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HSC Stuff => HSC Maths Stuff => HSC Subjects + Help => HSC Mathematics Advanced => Topic started by: BakerDad12 on May 01, 2020, 06:56:25 pm

Title: Integration Problem
Post by: BakerDad12 on May 01, 2020, 06:56:25 pm
Hey. I'm confused about a property of integrals. I've  attached a picture below to demonstrate the type of question I am talking about. In that question, if you take the 1/2 out, you get a different answer to if you didn't because 1 and -1 cancel each other out. This isn't correct, so why can't you take the 1/2 out? What is the rule for this?
Title: Re: Integration Problem
Post by: Einstein_Reborn_97 on May 01, 2020, 07:10:13 pm
Hey. I'm confused about a property of integrals. I've  attached a picture below to demonstrate the type of question I am talking about. In that question, if you take the 1/2 out, you get a different answer to if you didn't because 1 and -1 cancel each other out. This isn't correct, so why can't you take the 1/2 out? What is the rule for this?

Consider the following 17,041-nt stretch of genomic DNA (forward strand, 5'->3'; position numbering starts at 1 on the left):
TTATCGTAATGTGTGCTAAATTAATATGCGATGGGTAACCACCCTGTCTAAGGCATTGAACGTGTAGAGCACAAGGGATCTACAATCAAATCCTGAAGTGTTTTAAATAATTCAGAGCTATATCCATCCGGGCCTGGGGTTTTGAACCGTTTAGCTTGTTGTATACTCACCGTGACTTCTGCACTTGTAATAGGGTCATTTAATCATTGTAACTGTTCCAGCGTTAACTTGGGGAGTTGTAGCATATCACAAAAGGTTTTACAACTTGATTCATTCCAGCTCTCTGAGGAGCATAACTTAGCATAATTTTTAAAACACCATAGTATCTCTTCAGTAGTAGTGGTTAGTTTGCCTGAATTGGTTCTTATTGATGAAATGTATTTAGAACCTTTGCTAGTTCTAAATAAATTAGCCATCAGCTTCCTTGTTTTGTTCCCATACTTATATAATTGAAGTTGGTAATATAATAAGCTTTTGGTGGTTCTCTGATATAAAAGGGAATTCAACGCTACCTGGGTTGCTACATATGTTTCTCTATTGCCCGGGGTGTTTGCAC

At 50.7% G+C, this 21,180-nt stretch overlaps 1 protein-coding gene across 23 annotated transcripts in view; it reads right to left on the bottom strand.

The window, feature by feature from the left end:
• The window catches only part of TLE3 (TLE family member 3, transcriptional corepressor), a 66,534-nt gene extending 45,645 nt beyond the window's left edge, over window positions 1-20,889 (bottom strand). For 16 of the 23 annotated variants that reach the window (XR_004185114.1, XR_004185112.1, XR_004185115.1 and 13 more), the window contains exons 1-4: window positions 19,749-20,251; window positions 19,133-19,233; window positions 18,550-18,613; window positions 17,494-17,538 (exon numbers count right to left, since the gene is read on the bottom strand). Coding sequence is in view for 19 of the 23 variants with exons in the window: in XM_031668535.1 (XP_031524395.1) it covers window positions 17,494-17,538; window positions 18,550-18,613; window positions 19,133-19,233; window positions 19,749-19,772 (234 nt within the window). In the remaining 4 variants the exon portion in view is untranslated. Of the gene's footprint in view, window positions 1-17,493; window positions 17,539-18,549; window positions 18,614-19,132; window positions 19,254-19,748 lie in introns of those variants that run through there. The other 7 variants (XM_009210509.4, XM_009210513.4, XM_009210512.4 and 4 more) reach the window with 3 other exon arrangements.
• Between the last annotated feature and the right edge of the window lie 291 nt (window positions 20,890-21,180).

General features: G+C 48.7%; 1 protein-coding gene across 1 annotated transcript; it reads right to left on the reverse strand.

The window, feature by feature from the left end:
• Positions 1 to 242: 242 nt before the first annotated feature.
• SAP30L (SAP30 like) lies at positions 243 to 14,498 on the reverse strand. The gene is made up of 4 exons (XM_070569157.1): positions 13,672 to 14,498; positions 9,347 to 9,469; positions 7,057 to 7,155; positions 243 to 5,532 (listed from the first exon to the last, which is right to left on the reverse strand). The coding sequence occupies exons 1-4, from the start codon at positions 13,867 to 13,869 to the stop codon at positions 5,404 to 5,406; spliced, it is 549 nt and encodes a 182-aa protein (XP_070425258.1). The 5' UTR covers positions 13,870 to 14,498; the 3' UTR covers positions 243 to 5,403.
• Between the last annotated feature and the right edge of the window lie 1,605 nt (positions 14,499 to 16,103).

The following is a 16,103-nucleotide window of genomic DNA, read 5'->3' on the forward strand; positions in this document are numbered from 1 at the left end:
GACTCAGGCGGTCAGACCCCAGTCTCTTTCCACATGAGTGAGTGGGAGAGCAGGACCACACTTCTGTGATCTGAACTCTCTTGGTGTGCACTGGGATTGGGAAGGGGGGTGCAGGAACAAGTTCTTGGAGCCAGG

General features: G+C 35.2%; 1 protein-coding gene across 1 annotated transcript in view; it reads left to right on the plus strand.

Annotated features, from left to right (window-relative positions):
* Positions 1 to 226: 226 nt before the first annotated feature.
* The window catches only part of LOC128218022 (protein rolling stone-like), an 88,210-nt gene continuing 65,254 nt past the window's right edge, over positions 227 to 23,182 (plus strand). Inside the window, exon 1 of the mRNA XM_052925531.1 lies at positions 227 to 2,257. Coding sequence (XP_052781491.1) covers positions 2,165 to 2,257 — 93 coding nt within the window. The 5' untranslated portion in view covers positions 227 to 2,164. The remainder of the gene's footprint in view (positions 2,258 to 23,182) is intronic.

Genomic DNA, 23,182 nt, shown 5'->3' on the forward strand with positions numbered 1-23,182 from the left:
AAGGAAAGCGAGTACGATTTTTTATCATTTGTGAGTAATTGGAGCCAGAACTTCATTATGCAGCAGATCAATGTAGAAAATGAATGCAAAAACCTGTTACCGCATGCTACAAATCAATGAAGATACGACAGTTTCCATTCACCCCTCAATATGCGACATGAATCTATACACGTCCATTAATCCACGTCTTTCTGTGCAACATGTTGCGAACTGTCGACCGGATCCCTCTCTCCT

It seems like you haven't attached any picture.
Title: Re: Integration Problem
Post by: BakerDad12 on May 01, 2020, 09:27:08 pm
Whoops, sorry! It should be fixed now.
Title: Re: Integration Problem
Post by: Einstein_Reborn_97 on May 01, 2020, 10:48:39 pm
If you look closely, the term -1 is also part of the integration. So, yes, you can take out 1/2 but you need to make sure you take it out from the 1 as well...
$∫(\frac{1}{2}(1+x)-1)dx$
$=\frac{1}{2}∫(1+x-2)dx$
$=\frac{1}{2}∫(x-1)dx$
$=\frac{1}{2}(\frac{x^2}{2}-x)+C$
$=\frac{x^2}{4}-\frac{x}{2}+C$

Here's an alternative method:
$∫(\frac{1}{2}(1+x)-1)dx$
$=∫\frac{1}{2}(1+x)dx-∫1dx$
$=\frac{1}{2}∫(1+x)dx-∫1dx$
$=\frac{1}{2}(x+\frac{x^2}{2})-x+C$
$=\frac{x}{2}+\frac{x^2}{4}-x+C$
$=\frac{x^2}{4}-\frac{x}{2}+C$
Hope that helps!  ;)